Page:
• Craig Eliason via eGullet was also inspired by the Rusty Nail and took the Scotch focus further with the Rob Roy to make the Roysty Nail monster.
• I, Frederic of the Cocktail Virgin blog, was actually the first submitter but I am putting myself last. I actually had this drink ready when I wrote the announcement post. For one of my drinks of the day, I took the Boston version of the Jack Rose (lemon not lime with the addition of Peychaud's Bitters) and smooshed it with the Frisco Sour for the Frisco Rose (instead of the Jack Frisco/Frisco Jack).

Thank you all for granting me permission to guide you in this drink making exercise and playing along so well and so graciously! Keep those mixing spoons and shaker tins moving as we see what November may bring...


2/3 Rye Whiskey (1 1/2 oz Sazerac)
1/3 Sherry (3/4 oz Lustau East India Solera)
1 dash Yellow Chartreuse (1/4 oz)
1 dash Picon (1/4 oz Amer Picon)
1 dash Dry Vermouth (1/4 oz Noilly Prat)

Stir with ice and strain into a cocktail glass.
After my shift two Thursdays ago, I selected Pioneers of Mixing at Elite Bars: 1903-1933 as my spirituous guide to locate a nightcap. There, in the whiskey section was a Brooklyn-like number called the Pansy with Yellow Chartreuse instead of the Maraschino and sherry in addition to the dry vermouth. Once stirred and strained, the Pansy gave forth grape aromas with a hint of rye. Next, the grape shined through on the sip along with the rye's malt, and the swallow was a combination of the rye and herbal notes with a slightly nutty and bitter finish.

peruvian necktie

1 1/2 oz Encanto Pisco
1/2 oz Benedictine
1/2 oz Rothman & Winter Apricot Liqueur
1/2 oz Lime Juice
10 drop St. George Absinthe

Shake with ice, strain into a coupe, and garnish with a knotted orange twist.
For my drink of the day at Loyal Nine two Thursdays ago, I was inspired by the name of choke hold in submission grappling called the Peruvian Necktie. Clearly, the spirit had to be pisco, and I decided to go the Benedictine-apricot liqueur direction after spotting the recipes for the Mayfair Sour and Silk Road Sour on the blog. Here, the sweetness was countered by lime juice, and the herbal notes were brightened by a light touch of absinthe since Angostura took the drink in a very dark direction. To tie it back to the name, I garnished with a knotted long orange twist.

Wednesday, October 19, 2016

leaf peeper

1 oz Plantation 5 Year Barbados Rum
1 oz Pimm's No. 1
3/4 oz Cinnamon Syrup
3/4 oz Lime Juice
1 dash Angostura Bitters

Shake with ice and strain into a Collins glass with 1 1/2 oz Canada Dry ginger ale. Top with ice and garnish with a lime wedge.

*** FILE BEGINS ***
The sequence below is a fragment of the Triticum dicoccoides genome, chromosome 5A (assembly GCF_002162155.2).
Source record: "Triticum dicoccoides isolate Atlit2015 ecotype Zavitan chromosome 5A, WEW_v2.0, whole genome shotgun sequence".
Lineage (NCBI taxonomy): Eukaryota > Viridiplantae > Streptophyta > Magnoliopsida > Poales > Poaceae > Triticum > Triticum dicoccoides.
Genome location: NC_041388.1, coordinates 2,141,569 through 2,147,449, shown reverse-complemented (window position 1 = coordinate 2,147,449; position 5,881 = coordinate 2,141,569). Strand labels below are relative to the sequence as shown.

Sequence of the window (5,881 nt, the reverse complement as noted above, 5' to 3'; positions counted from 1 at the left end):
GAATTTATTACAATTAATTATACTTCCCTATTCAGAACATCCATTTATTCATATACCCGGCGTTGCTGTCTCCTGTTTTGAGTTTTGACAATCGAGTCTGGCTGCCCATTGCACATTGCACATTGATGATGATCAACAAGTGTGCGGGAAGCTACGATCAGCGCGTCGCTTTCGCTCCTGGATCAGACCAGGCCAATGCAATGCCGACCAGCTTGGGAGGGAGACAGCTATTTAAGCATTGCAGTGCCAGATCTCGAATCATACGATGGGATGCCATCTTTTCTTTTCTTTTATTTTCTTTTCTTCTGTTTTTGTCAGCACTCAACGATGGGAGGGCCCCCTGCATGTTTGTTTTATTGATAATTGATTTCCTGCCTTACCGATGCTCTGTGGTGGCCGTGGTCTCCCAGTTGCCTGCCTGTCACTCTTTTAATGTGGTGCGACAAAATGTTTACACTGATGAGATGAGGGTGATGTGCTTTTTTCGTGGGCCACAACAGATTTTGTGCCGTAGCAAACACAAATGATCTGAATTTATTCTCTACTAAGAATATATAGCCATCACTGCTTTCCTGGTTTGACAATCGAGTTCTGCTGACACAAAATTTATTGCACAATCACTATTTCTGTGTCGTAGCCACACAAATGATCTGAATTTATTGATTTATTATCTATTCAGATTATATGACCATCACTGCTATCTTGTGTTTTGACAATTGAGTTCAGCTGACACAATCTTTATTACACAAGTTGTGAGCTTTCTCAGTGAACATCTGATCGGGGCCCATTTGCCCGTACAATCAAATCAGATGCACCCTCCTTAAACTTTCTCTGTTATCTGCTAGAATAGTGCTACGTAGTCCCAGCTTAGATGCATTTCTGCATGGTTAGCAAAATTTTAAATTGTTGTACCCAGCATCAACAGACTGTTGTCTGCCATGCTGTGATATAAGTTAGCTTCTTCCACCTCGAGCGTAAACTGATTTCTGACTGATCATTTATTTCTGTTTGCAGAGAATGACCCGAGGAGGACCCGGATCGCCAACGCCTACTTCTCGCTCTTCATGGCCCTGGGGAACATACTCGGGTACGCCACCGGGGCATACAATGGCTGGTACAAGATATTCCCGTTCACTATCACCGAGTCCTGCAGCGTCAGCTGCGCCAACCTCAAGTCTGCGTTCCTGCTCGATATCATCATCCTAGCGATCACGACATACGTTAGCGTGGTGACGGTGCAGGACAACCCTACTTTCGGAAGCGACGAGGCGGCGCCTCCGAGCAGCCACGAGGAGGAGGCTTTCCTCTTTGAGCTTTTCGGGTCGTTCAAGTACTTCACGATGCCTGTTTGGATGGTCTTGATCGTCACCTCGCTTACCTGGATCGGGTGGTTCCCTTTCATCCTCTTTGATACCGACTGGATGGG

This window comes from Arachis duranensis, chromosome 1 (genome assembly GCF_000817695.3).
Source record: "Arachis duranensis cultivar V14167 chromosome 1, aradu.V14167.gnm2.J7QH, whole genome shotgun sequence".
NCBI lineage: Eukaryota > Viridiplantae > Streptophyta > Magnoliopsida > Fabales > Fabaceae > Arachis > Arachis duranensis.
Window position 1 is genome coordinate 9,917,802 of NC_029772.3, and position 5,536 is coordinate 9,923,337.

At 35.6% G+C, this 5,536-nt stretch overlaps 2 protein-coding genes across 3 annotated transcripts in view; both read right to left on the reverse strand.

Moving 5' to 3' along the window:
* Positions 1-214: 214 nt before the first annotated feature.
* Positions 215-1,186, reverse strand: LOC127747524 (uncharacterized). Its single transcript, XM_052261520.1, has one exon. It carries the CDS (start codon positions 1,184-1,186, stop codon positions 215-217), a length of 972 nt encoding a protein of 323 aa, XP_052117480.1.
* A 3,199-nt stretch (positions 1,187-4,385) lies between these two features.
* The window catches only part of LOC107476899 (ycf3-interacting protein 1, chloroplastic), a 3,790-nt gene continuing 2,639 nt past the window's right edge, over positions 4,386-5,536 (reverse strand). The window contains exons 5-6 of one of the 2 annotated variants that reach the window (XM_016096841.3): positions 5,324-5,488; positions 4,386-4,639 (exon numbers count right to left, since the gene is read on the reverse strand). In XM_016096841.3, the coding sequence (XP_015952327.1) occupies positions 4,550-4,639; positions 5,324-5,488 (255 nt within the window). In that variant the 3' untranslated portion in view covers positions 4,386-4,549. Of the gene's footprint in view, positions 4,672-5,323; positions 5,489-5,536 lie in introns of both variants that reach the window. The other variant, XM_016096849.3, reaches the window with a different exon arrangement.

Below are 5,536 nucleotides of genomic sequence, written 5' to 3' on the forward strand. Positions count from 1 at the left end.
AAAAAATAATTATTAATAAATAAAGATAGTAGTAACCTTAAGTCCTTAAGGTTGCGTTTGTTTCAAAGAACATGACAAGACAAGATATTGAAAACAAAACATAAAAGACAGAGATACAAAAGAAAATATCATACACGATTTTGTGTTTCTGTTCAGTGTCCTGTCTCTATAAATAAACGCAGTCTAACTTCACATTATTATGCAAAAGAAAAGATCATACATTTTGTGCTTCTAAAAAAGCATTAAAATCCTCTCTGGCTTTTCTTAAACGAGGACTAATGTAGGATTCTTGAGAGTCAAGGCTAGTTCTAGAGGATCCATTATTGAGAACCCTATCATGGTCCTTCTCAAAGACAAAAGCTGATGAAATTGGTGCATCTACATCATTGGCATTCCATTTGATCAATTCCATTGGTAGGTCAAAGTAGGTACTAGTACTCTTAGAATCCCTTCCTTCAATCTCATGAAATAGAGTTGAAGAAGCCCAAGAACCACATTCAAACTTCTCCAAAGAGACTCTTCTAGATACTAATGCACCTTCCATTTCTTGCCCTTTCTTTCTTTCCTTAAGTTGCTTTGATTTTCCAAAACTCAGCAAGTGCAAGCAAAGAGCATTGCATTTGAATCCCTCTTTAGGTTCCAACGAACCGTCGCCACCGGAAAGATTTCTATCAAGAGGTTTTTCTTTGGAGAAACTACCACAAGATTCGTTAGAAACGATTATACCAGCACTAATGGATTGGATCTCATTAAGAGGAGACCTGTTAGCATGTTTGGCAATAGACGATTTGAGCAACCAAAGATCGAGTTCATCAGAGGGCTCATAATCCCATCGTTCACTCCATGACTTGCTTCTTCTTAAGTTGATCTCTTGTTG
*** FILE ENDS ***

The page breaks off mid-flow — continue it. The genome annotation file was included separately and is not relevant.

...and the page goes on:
Two Wednesdays ago, my adventures on the town led me to Brick & Mortar where bartender Rob Hoover and Allison Connolly were working. For a first drink, I asked Rob for the Leaf Peeper that he attributed to Matty Durgin, and the idea of a rum-tinged Pimm's Cup reminded me of the Voodoo Echo. Once prepared, this tall drink yielded a lime aroma that gave way to a carbonated lime and fruity sip. Next, rum spiced with ginger and cinnamon notes made up the delightful swallow.

Tuesday, October 18, 2016

[abricot chevalier]

1 1/2 oz Fernando de Castilla Spanish Brandy
1/2 oz Luxardo Apricot Liqueur
1/2 oz Cynar
1/2 oz Lemon Juice
1 dash Angostura Bitters

Shake with ice and strain into a coupe glass.

Two Tuesdays ago, Andrea and I visited bartender Sahil Mehta at Estragon for dinner. For a drink, I spotted one of his previous drink of the day offerings in his notebook, and the combination of apricot, Cynar, and lemon reminded me of the One One Thousand. Sahil was inspired to create a Sidecar variation with more funk by substituting apricot and Cynar in place of the triple sec. For a name, I dubbed this one the Abricot Chevalier (the Apricot Knight) after a 1969 Salvador Dali painting.
The drink began with an apricot aroma darkened slightly by the brandy and the Cynar. Next, lemon and orchard fruit notes filled the sip, and the swallow offered brandy and an Amer Picon-like fruity-bitter flavor with spice on the finish.

Monday, October 17, 2016


2 oz Blended Aged Rum (Appleton Reserve Blend)
1/2 oz Punt e Mes
1/4 oz Tawny Port (Sandeman)
1/4 oz Cinnamon Syrup
6 drop Tiki Bitters (10 drop Bittercube Jamaican #2)

Stir with ice, strain into a coupe glass, and float a cherry (omit).
Two Mondays ago, I grabbed the Smuggler's Cove Cocktail Book and searched for something straight spirits to match my mood. There, I decided upon the Cuevas (meaning "caves") invented by bartender Dane Barca. Once built, the Cuevas presented a grand aged rum aroma accented with hints of cinnamon. Next, the sip first displayed caramel and grape notes that later developed a certain smokiness, and finally, the swallow offered rum, bitter Punt e Mes, and cinnamon flavors.